As children, many of us have reveled in games of pretend. C. S. Lewis writes in his chapter “Let’s Pretend” in Mere Christianity that as we grow in our walk with the Lord, sometimes we need to fake it. He says it about growing spiritually. Could it also be crucial with our parenting?
That idea is jarring and smells of the worst charge against Christianity: hypocrisy.
Until we think about what he really means by this . . . .
Think about babies. We talk to them immediately–telling them how much we love them, how cute they are, etc. We never, ever think, “I’d better wait to talk until my baby initiates the conversation. He doesn’t know what I’m saying yet anyway.”
We start off pretending they know what we’re saying, and eventually they do. In the same way Lewis tells us to act like nicer people than we actually are. Sometimes we need to act loving to our children when we don’t feel up to it.
By doing this, we can allow the Spirit of God to shape us into better people. We grow into the people Jesus wants us to be—by pretending we already are.
How can this work with our spiritual growth?
If you are like me, your devotional life has its ups and downs. One day you feel super motivated to read your Bible. Other times you feel stuck and not at all motivated. Feelings vacillate.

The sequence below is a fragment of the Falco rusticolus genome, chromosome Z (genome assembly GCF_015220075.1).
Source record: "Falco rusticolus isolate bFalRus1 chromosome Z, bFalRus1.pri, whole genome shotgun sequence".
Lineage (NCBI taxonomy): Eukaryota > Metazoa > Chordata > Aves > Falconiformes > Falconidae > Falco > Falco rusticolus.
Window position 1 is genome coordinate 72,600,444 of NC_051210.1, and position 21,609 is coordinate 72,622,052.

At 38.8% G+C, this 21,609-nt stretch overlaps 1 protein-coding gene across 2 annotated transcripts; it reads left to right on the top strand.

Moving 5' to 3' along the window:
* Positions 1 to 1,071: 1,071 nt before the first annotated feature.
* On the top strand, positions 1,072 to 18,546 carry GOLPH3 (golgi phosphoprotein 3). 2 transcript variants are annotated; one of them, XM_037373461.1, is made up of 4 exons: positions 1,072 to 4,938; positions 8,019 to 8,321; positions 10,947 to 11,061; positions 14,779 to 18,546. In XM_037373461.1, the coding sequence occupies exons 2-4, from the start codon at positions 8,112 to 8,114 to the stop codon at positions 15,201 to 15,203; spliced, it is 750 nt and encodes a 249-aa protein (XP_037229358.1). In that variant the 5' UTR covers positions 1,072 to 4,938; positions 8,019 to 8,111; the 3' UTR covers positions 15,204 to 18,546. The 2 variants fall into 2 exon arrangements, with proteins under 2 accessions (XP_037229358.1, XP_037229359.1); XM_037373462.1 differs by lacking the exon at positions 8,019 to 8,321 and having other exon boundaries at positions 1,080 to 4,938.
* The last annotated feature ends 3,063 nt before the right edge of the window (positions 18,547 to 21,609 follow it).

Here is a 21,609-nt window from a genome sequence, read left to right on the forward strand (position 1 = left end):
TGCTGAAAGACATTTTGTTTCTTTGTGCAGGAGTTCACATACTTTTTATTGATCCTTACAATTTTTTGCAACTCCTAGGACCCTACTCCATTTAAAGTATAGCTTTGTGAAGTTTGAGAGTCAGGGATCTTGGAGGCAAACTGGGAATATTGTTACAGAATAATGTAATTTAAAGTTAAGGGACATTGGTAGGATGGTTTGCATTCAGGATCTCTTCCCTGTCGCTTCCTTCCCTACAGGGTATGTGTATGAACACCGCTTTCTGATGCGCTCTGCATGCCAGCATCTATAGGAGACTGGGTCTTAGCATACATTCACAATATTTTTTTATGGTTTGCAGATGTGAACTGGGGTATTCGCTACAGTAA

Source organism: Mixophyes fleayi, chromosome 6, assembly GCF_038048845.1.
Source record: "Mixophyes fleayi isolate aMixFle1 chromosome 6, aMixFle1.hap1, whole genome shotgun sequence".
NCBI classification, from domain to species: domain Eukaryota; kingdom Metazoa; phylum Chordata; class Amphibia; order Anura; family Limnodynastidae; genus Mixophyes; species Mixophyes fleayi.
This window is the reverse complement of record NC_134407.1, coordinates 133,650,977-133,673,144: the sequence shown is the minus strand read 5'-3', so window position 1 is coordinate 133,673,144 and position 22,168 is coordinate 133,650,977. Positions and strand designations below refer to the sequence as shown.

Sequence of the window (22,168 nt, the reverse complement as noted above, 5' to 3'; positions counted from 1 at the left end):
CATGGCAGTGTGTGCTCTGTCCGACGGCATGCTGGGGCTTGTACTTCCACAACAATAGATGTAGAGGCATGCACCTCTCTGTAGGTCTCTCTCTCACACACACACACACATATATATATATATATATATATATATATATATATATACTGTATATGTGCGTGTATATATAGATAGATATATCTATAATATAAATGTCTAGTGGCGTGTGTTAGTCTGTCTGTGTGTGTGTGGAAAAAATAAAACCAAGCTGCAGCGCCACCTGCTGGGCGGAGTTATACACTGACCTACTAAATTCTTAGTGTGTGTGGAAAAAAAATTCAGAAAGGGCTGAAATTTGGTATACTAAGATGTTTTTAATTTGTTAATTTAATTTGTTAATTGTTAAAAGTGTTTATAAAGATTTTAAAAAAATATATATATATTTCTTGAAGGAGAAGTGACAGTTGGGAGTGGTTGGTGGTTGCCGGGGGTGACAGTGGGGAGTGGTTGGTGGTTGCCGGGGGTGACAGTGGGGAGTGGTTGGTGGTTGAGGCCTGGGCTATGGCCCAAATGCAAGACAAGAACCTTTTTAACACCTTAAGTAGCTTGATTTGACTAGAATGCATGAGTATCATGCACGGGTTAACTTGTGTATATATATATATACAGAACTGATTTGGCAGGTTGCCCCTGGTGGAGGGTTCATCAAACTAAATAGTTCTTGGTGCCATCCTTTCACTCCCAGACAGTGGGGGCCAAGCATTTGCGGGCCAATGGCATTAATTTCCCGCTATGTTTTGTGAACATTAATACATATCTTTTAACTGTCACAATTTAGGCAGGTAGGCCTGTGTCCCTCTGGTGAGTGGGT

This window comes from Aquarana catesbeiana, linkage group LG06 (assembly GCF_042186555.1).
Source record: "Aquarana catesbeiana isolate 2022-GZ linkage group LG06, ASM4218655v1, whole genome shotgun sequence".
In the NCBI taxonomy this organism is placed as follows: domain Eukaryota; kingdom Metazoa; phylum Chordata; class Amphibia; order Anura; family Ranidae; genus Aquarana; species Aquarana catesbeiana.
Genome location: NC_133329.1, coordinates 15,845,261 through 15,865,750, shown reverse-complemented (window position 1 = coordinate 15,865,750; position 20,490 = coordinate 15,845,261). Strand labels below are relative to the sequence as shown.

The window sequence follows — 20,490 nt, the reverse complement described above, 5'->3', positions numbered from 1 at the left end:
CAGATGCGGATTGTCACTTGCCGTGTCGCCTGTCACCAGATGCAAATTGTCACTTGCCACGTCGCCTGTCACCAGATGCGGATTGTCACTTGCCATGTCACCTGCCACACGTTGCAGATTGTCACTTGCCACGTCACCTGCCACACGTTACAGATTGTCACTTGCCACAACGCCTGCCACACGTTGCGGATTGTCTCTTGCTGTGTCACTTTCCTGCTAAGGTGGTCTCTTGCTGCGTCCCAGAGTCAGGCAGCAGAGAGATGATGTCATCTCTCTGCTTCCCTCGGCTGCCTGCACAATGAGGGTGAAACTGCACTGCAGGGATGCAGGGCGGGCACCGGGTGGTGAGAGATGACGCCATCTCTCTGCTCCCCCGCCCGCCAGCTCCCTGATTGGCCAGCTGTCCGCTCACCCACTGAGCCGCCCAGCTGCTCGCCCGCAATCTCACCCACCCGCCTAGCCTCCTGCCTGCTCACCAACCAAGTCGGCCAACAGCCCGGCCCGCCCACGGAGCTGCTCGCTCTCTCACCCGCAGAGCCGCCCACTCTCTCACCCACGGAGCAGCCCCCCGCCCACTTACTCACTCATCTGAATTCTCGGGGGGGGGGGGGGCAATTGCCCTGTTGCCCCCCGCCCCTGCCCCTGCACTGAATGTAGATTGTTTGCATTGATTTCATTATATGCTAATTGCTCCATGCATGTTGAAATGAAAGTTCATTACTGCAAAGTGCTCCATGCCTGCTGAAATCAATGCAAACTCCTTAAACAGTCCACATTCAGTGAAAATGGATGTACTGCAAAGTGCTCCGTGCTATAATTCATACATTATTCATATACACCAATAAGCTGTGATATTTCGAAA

Unlike our feelings, God’s promises are secure. The more faithful we are in reading his word, the more he will bless us through it.
But we need to remember not to read the Bible out of guilt.
God wants our hearts—not feelings of guilt or shame.
I love that in Jesus Calling Sarah Young reminds us not to feel ashamed that our minds wander. She says God knows we are that way, because that’s the way he made us. We just have to work at getting back on track. Just like with making time for reading the Bible.
What if you plan now for a time to read the Bible tomorrow? Even if it’s only for five minutes. Then write yourself a note somewhere to help you remember.
Choose a time your house is usually quiet. Preferably before you check your phone or go online. For me, deciding to spend this time before checking for messages allowed me to be much more consistent and enjoy devotional time much more.
But we need to be careful not to beat ourselves up about missing planned times with God. Just keep moving forward.
Give it a try, and wait for God to bless you abundantly with a strong sense of his presence in your life. Your child will notice that too.
I’d love to hear what has worked for you and what has been problematic or frustrating.